Let’s talk about that Great Expectations finale.
So now you know.
Steven Knight, who created noted bad-hair show Peaky Blinders, revealed his ultimate ambitions for Charles Dickens’ Great Expectations in a finale that had it all: shootouts, weird kissing scenes, attempted suicide, a spot of angry horse-shoe forging, and the burning down of Satis House-slash-the original plot as conceived by Dickens. (Whispered: Enough.)
The novel returns again and again to a desire to turn back the clock; watching the conclusion of the BBC One/FX series, oh how I wished we could return to the source material, in which wealth was nakedly coveted and no one bleached their eyebrows.
In order to sift through the wreckage, we need to first recap the plot events according to canon.
In the novel, aspiring gentleman Pip comes to know Magwitch, his convict benefactor, very well as an adult, and in fact helps conceal him from the authorities with the name “Provis,” neatly bifurcating the selves we all conceal. The two form a fond relationship, and you feel bad when you learn Magwitch will be arrested again.
Miss Havisham has a moment of reckoning late in the story when Estella spurns Pip, and her dry old heart finally cracks. She repents for her depraved ways before falling into a fireplace, womp. Joe marries Biddy (because Mrs. Joe was hit with a crowbar by local skeeve Orlick and died quite a while ago) and they have cute little children that remind everyone of the pure child Pip used to be. Estella marries and divorces sicko Drummle, and Pip learns a Very Good Lesson about ambition.
It’s good. It makes some sense.
Knight took some liberties with this general skeleton. Here, I need to warn… ***sucks in air through teeth*** spoilers lie beyond! Fuck!
The TV adaptation
In the FX finale, Magwitch (Johnny Harris), in a fetching but dirty three-piece suit, connects with Estella (Shalom Brune-Franklin) directly by rocking up at her house and just … announcing that he’s her father, which goes over surprisingly well. He then confronts Miss Havisham (Olivia Colman), telling her to git out of bed and git dressed and warning her that Compeyson is on the way and that “Compeyson was born a gentleman and gentlemen do what they want,” always erecting statues of themselves and building nutmeg empires but also possibly stealing and murdering people YOU SEE WE ARE TALKING ABOUT IMPERIAL SIN AT THIS POINT.
After twenty (20!) years of reclusive spite, Miss Havisham just gets up, takes off her “demented candelabra,” changes into a charcoal non-wedding dress (she just had this hanging in her wardobes) and comes outside. How is this possible?! (Dickens: “I have often thought since, that she must have looked as if the admission of the natural light of day would have struck her to dust”).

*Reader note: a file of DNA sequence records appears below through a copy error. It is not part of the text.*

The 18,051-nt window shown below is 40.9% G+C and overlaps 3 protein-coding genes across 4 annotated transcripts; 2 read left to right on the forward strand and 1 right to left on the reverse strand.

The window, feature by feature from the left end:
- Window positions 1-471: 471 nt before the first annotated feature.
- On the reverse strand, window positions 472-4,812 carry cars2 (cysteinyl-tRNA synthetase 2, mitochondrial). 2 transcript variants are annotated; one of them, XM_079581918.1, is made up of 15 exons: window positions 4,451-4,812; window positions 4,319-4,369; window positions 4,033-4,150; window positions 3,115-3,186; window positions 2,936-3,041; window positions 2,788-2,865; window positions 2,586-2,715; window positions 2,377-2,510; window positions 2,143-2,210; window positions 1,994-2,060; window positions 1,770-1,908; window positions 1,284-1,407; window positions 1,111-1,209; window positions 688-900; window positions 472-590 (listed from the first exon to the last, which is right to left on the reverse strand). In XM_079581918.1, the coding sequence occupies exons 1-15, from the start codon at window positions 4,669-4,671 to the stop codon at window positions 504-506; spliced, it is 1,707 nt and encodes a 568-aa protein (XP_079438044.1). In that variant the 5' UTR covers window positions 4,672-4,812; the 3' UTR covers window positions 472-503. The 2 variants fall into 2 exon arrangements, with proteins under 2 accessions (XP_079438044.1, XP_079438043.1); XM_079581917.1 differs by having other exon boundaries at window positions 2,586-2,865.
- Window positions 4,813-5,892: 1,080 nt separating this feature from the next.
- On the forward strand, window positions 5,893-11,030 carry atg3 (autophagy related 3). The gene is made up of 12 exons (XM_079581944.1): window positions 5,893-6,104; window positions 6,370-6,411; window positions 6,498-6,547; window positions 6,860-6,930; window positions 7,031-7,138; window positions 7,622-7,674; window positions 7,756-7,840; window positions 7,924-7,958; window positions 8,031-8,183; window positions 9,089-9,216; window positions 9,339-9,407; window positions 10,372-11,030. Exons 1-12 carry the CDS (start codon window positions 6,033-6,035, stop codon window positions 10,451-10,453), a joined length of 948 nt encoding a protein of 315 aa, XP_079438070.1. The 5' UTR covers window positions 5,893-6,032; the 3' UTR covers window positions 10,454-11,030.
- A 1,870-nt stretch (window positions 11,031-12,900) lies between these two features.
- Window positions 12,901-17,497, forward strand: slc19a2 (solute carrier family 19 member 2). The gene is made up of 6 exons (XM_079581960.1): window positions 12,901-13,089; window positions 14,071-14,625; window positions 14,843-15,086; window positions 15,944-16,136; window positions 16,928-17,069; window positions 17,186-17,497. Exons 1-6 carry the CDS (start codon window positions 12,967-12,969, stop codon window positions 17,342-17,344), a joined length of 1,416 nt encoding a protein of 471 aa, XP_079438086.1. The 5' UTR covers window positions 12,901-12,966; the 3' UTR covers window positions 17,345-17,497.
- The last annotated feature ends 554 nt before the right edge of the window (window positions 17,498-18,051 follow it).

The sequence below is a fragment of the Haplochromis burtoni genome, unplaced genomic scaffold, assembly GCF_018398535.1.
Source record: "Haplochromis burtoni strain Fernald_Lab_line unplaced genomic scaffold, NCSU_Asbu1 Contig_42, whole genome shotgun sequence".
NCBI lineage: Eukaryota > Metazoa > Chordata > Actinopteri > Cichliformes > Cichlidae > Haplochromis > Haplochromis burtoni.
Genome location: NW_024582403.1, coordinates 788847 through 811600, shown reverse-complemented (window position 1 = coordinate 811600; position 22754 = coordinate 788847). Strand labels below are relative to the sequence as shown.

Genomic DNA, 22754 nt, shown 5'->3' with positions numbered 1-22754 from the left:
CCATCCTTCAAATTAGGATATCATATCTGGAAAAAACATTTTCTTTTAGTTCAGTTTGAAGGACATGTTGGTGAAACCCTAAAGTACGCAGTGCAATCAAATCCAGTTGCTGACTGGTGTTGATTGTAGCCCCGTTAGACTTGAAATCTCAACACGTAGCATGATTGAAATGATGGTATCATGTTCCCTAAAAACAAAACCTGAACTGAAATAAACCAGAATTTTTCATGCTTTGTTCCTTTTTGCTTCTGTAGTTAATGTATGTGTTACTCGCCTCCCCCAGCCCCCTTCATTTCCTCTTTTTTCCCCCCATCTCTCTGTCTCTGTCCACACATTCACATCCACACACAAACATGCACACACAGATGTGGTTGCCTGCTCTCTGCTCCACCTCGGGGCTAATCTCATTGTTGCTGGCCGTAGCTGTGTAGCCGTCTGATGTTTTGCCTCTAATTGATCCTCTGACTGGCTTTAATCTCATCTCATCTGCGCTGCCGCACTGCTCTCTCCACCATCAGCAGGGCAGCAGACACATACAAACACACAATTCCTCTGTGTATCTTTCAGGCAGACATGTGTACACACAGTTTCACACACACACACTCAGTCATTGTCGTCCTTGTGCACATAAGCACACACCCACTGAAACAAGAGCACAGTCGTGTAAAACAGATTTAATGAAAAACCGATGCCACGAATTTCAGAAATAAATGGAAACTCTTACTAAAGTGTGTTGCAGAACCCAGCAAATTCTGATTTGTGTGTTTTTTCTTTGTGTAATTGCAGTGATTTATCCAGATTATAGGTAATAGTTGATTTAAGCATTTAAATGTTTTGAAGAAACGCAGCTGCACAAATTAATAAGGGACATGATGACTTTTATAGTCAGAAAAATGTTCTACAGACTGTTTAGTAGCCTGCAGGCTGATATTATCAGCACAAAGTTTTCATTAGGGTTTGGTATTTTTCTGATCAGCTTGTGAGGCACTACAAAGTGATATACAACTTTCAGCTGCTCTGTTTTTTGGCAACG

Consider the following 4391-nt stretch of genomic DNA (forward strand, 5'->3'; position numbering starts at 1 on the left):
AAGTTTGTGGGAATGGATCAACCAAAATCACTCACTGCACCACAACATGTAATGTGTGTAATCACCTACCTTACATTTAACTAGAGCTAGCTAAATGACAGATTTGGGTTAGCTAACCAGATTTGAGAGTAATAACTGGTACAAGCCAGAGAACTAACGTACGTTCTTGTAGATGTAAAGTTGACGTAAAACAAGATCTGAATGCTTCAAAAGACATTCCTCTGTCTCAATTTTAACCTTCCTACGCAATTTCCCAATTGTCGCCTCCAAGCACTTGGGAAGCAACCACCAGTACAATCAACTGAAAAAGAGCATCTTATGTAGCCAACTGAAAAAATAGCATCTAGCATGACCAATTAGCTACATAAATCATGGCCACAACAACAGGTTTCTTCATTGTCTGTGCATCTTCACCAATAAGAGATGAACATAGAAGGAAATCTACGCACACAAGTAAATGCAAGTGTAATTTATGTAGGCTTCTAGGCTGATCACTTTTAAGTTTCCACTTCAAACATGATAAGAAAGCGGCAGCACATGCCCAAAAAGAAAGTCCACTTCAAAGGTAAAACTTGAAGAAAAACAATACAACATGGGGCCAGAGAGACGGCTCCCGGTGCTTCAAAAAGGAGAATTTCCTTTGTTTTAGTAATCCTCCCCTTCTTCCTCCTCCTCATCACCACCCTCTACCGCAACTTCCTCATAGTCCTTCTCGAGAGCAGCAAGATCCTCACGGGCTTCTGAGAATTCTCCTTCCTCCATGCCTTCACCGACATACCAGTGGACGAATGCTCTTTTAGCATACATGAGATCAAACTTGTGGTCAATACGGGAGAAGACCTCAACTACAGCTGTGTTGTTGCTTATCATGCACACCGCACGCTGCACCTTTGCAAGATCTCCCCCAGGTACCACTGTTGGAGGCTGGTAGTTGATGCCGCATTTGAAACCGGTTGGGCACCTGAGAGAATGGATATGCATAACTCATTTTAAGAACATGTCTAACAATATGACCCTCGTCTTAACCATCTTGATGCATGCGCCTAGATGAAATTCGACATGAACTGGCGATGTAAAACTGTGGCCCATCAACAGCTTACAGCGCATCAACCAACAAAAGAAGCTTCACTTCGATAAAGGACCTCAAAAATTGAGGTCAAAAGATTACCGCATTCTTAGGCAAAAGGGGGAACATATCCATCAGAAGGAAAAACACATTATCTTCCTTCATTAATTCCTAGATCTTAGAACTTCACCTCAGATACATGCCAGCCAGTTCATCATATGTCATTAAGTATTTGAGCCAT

Together, Havisham, Estella and Magwitch allow the sun to touch pallid skin for the first time in decades, it seems, and then they all burn a portrait of Compeyson (Trystan Gravelle) together in the courtyard. He’s not good-looking anymore, Havisham points out, so good riddance!
Estella doesn’t marry the “gentleman involved in nutmeg,” nor Drummle and his evil combover, nor poor Herbert “second choice” Pocket, and not Pip (Fionn Whitehead) the “Blacksmith’s boy.” She winds up a committed singleton, and the consolation is she connects emotionally to her dad, gets to dance with Jaggers (who is sleeping with Estella’s mother, so perhaps becomes a second dad?), and drops the steampunk look by the final scene.
Meanwhile, Compeyson is on the hunt for Pip and the mail-coach fortune (which here is lost overboard, but in the novel is repossessed by the state), while, fortune lost, Pip does a “Don’t stop me, Smee, stop me Smee” routine wherein he ties a rope around his neck and jumps into the Thames. Resident weirdo Wemmick (Rudi Dharmalingan) cuts the rope but can’t find him; Pip has washed up near a boat headed to the convict dockery at Gravesend—from the marshes we came, and to the marshes we shall return.
Jaggers tells Compeyson the money is gone, which sets us up for the Big Showdown at Satis House.
Since Pip has spent most of his adult screen time high on opium and looking like he fell out of an Irvine Welsh novel, he doesn’t have much to do here beyond pick at his skin and look generally wasted. He returns to Satis House where he meets Magwitch for the first time since the leg irons. There, he tells the ladies that he will protect them! Estella tells him the ladies will protect his useless skein and gives a speech recalling Connor’s K-town “air succulent” monologue on Succession (s/he doesn’t need love, it’s his/her superpower).